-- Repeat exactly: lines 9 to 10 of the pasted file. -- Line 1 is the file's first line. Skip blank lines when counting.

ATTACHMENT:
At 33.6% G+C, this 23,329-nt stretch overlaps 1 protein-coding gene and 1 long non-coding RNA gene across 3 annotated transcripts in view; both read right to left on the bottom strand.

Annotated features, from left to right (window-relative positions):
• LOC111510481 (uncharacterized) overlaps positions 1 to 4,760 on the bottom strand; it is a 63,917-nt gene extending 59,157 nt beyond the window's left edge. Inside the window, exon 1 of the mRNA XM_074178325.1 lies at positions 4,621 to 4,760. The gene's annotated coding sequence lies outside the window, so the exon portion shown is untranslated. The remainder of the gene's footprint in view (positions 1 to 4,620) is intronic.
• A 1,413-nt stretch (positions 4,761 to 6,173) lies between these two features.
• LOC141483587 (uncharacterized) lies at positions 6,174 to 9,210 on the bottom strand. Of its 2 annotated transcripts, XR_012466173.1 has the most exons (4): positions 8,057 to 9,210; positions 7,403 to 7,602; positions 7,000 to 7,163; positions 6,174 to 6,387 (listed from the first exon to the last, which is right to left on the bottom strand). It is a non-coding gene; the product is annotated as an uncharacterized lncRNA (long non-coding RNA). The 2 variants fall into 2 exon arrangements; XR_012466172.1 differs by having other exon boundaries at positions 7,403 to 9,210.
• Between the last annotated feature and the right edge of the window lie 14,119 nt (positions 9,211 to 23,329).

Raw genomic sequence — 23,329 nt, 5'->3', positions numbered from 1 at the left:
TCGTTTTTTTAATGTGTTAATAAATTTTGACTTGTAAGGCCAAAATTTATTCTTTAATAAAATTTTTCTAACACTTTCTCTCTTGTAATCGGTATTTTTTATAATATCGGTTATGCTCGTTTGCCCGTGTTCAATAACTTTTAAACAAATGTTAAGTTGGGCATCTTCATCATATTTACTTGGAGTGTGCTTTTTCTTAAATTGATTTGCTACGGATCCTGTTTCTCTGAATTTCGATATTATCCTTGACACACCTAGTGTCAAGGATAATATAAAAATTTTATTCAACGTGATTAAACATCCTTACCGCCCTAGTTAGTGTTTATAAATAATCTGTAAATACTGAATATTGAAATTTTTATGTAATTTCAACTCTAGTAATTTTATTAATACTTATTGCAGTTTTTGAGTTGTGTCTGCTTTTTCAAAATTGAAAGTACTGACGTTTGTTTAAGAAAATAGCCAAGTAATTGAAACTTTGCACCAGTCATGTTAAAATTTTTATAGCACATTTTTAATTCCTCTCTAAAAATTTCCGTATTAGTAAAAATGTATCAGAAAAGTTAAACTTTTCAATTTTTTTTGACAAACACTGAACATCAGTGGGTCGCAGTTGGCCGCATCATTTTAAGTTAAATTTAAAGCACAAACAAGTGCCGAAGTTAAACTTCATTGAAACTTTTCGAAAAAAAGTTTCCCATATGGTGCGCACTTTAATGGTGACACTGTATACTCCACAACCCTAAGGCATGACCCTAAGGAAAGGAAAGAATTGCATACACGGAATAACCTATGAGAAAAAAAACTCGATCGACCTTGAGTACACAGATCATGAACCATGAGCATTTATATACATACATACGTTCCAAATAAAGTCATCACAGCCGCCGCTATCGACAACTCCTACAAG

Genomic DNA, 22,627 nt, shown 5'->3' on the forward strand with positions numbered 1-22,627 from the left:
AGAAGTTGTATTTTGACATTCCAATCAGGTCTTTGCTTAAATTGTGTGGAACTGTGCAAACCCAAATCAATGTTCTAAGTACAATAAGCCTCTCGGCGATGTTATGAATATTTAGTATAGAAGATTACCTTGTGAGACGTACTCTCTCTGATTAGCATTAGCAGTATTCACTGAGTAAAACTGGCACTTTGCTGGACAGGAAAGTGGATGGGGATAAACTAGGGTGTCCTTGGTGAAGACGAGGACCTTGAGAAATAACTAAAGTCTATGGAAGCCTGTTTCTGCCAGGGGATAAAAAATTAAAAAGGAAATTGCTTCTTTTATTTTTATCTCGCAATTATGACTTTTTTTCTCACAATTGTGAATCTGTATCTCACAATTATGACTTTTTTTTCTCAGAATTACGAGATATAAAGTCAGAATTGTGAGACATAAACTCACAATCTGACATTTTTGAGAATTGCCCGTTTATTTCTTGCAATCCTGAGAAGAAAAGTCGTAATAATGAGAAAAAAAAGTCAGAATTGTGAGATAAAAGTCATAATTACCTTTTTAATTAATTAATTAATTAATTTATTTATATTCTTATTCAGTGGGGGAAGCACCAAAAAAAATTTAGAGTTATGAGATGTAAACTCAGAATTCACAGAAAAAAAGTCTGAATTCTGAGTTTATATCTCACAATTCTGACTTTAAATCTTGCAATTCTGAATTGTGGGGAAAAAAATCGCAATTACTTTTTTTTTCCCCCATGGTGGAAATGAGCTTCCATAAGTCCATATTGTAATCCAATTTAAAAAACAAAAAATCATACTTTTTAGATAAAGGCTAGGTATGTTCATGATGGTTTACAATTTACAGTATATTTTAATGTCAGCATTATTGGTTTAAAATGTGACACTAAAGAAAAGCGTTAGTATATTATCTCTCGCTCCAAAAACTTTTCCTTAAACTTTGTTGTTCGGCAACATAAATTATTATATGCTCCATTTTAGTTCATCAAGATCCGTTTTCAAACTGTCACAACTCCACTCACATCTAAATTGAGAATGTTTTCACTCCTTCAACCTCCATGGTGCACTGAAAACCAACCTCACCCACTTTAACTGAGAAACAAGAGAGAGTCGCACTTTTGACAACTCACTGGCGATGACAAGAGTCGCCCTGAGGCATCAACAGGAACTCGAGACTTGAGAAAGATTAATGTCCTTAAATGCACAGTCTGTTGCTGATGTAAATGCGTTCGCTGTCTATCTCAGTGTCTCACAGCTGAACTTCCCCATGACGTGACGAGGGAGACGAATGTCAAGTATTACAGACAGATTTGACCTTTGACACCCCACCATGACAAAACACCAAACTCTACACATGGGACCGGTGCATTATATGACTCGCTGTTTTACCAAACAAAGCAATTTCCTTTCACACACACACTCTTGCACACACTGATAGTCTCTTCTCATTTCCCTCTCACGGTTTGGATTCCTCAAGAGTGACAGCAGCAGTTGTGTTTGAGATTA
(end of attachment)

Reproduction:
Genomic DNA, 22,627 nt, shown 5'->3' on the forward strand with positions numbered 1-22,627 from the left:
AGAAGTTGTATTTTGACATTCCAATCAGGTCTTTGCTTAAATTGTGTGGAACTGTGCAAACCCAAATCAATGTTCTAAGTACAATAAGCCTCTCGGCGATGTTATGAATATTTAGTATAGAAGATTACCTTGTGAGACGTACTCTCTCTGATTAGCATTAGCAGTATTCACTGAGTAAAACTGGCACTTTGCTGGACAGGAAAGTGGATGGGGATAAACTAGGGTGTCCTTGGTGAAGACGAGGACCTTGAGAAATAACTAAAGTCTATGGAAGCCTGTTTCTGCCAGGGGATAAAAAATTAAAAAGGAAATTGCTTCTTTTATTTTTATCTCGCAATTATGACTTTTTTTCTCACAATTGTGAATCTGTATCTCACAATTATGACTTTTTTTTCTCAGAATTACGAGATATAAAGTCAGAATTGTGAGACATAAACTCACAATCTGACATTTTTGAGAATTGCCCGTTTATTTCTTGCAATCCTGAGAAGAAAAGTCGTAATAATGAGAAAAAAAAGTCAGAATTGTGAGATAAAAGTCATAATTACCTTTTTAATTAATTAATTAATTAATTTATTTATATTCTTATTCAGTGGGGGAAGCACCAAAAAAAATTTAGAGTTATGAGATGTAAACTCAGAATTCACAGAAAAAAAGTCTGAATTCTGAGTTTATATCTCACAATTCTGACTTTAAATCTTGCAATTCTGAATTGTGGGGAAAAAAATCGCAATTACTTTTTTTTTCCCCCATGGTGGAAATGAGCTTCCATAAGTCCATATTGTAATCCAATTTAAAAAACAAAAAATCATACTTTTTAGATAAAGGCTAGGTATGTTCATGATGGTTTACAATTTACAGTATATTTTAATGTCAGCATTATTGGTTTAAAATGTGACACTAAAGAAAAGCGTTAGTATATTATCTCTCGCTCCAAAAACTTTTCCTTAAACTTTGTTGTTCGGCAACATAAATTATTATATGCTCCATTTTAGTTCATCAAGATCCGTTTTCAAACTGTCACAACTCCACTCACATCTAAATTGAGAATGTTTTCACTCCTTCAACCTCCATGGTGCACTGAAAACCAACCTCACCCACTTTAACTGAGAAACAAGAGAGAGTCGCACTTTTGACAACTCACTGGCGATGACAAGAGTCGCCCTGAGGCATCAACAGGAACTCGAGACTTGAGAAAGATTAATGTCCTTAAATGCACAGTCTGTTGCTGATGTAAATGCGTTCGCTGTCTATCTCAGTGTCTCACAGCTGAACTTCCCCATGACGTGACGAGGGAGACGAATGTCAAGTATTACAGACAGATTTGACCTTTGACACCCCACCATGACAAAACACCAAACTCTACACATGGGACCGGTGCATTATATGACTCGCTGTTTTACCAAACAAAGCAATTTCCTTTCACACACACACTCTTGCACACACTGATAGTCTCTTCTCATTTCCCTCTCACGGTTTGGATTCCTCAAGAGTGACAGCAGCAGTTGTGTTTGAGATTA